> Thanks.

> Orhan Ozturk

--
Robert Hyatt Computer and Information Sciences
hy...@cis.uab.edu University of Alabama at Birmingham
(205) 934-2213 115A Campbell Hall, UAB Station
(205) 934-5473 FAX Birmingham, AL 35294-1170

Dr A. N. Walker

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Sep 3, 2003, 12:00:45 PM9/3/03
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In article <532069cf.03090...@posting.google.com>,
=?ISO-8859-1?Q?Orhan_=D6zt=FCrk?= <ooz...@porttakal.com> wrote:
> [...].The important thing is if we

>searched all child nodes or not.Am i wrong?

Yes. The important thing is what we know about the
children. If we searched them *and* got exact scores, then
we know an exact return. But if we got only bounds, because
of beta cutoffs [ie, some of the grandchildren weren't looked
at], then we know only a bound.

When searching children, if [eg] your alpha and beta
bounds are close to zero, then winning a pawn will cause a
beta cutoff [other things being equal], but you may have missed
the win of a queen. That is the beta bound that you understand.
If your move *loses* a pawn "at first glance" [so to speak], eg
in the principal variation, then your child will similarly have
a beta cutoff but may have missed winning a queen, and so *you*
may have missed *losing* a queen.

[In human terms, this is actually the more intuitive
part of alpha-beta pruning. If you see that a move is bad,
eg that it loses a pawn, then you don't consider it further,
and in particular you don't waste time determining exactly
how bad it really is. But the computer only knows you lose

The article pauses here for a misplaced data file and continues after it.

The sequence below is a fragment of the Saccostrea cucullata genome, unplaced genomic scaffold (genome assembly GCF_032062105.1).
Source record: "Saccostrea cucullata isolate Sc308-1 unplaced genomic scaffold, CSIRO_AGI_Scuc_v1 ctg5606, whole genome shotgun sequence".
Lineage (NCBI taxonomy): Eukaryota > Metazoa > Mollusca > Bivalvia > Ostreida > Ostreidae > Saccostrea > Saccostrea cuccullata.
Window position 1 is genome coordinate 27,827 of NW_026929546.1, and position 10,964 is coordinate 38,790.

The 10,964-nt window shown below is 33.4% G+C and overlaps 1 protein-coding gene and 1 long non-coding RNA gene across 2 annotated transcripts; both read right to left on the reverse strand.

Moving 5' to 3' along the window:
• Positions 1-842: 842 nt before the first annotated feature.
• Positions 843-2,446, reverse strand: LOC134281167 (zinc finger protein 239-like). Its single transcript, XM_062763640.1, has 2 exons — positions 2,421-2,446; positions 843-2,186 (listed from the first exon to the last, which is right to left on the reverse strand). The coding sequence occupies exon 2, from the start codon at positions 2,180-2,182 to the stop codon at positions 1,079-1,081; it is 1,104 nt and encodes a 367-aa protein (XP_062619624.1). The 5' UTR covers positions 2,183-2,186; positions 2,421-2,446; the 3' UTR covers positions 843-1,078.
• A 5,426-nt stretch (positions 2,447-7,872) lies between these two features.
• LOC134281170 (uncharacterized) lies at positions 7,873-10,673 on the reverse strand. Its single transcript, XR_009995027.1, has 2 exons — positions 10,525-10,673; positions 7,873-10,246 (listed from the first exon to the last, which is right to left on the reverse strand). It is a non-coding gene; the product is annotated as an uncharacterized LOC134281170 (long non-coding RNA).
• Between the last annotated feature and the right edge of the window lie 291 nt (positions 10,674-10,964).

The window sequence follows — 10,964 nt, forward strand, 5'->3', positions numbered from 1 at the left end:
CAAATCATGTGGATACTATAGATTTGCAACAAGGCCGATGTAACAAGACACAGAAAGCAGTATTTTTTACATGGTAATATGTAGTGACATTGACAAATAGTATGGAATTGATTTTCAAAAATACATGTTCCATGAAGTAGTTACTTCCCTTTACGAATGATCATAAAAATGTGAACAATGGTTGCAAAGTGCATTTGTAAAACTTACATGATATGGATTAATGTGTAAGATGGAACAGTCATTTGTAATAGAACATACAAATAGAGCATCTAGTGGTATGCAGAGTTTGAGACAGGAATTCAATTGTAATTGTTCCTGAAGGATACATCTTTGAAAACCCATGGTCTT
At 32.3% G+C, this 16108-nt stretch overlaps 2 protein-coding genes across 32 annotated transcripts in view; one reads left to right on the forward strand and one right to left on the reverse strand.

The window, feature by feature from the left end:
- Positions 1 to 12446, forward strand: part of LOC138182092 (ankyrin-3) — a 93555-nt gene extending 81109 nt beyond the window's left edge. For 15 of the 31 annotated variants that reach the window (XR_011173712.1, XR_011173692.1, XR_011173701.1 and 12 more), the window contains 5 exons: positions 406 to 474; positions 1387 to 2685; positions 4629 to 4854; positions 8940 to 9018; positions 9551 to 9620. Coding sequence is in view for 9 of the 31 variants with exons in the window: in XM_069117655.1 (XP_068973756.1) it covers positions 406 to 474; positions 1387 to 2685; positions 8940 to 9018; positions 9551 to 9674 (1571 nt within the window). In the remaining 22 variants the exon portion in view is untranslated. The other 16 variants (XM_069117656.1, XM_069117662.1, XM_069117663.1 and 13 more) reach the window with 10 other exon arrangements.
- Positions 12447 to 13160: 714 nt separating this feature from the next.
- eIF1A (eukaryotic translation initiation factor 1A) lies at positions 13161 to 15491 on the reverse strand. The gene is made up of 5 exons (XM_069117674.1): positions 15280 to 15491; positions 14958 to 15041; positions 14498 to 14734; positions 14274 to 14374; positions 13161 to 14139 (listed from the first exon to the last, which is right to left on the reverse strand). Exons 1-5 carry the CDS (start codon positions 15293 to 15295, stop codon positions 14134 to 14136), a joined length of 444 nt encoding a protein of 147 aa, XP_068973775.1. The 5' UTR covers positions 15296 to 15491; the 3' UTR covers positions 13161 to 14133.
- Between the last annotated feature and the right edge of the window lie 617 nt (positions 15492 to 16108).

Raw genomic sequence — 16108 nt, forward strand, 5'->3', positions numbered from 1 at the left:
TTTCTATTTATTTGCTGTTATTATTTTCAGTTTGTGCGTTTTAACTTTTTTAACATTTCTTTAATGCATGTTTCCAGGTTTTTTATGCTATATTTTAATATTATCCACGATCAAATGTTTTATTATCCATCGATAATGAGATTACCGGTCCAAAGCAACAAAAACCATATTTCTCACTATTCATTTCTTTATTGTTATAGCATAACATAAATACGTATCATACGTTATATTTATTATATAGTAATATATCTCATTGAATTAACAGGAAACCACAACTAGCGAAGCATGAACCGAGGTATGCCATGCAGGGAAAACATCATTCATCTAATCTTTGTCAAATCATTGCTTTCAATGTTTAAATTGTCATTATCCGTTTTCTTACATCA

a pawn because it has analysed further, and the other player
is seen to be able to win a pawn.]

--
Andy Walker, School of MathSci., Univ. of Nott'm, UK.
a...@maths.nott.ac.uk

Orhan Öztürk

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Sep 10, 2003, 11:01:12 AM9/10/03
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"Gian-Carlo Pascutto" <nat...@hotmail.com> wrote in message news:<cDj5b.16954$QA2.7...@phobos.telenet-ops.be>...

Ok I understand what you mean.Then i have a second question.
Lets say our alpha bound +1.0 and beta bound is +2.0.We searched all
child nodes and the returned value is +1.1 According to articles,this
should be stored as an exact value and when this position is probed
the value should be returned immediately(if depth,hash key etc are
ok).(IMO this is only correct if all child nodes are leaf)

What if the current node has at least one terminal child node?In this
case,there is probability of failing high in this node.Even though the
score is +1.1 and between bounds,maybe this score came from a beta cut
off!If so,this means that,this position value is at most +1.1.And can
be less.And maybe it is less than alpha!(because so close).So how can
I be sure that it is an exact value?Is the type of child nodes
important?(IMO,it's important).Or I am still missing something?

Regards...

Gian-Carlo Pascutto

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Sep 10, 2003, 11:58:18 AM9/10/03
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> What if the current node has at least one terminal child node?In this
> case,there is probability of failing high in this node.Even though the
> score is +1.1 and between bounds,maybe this score came from a beta cut
> off!

If the score is between bounds, it cannot have been coming from a fail
high (beta-cut) or a fail low.

You don't seem to understand how alpha beta itself works.

--
GCP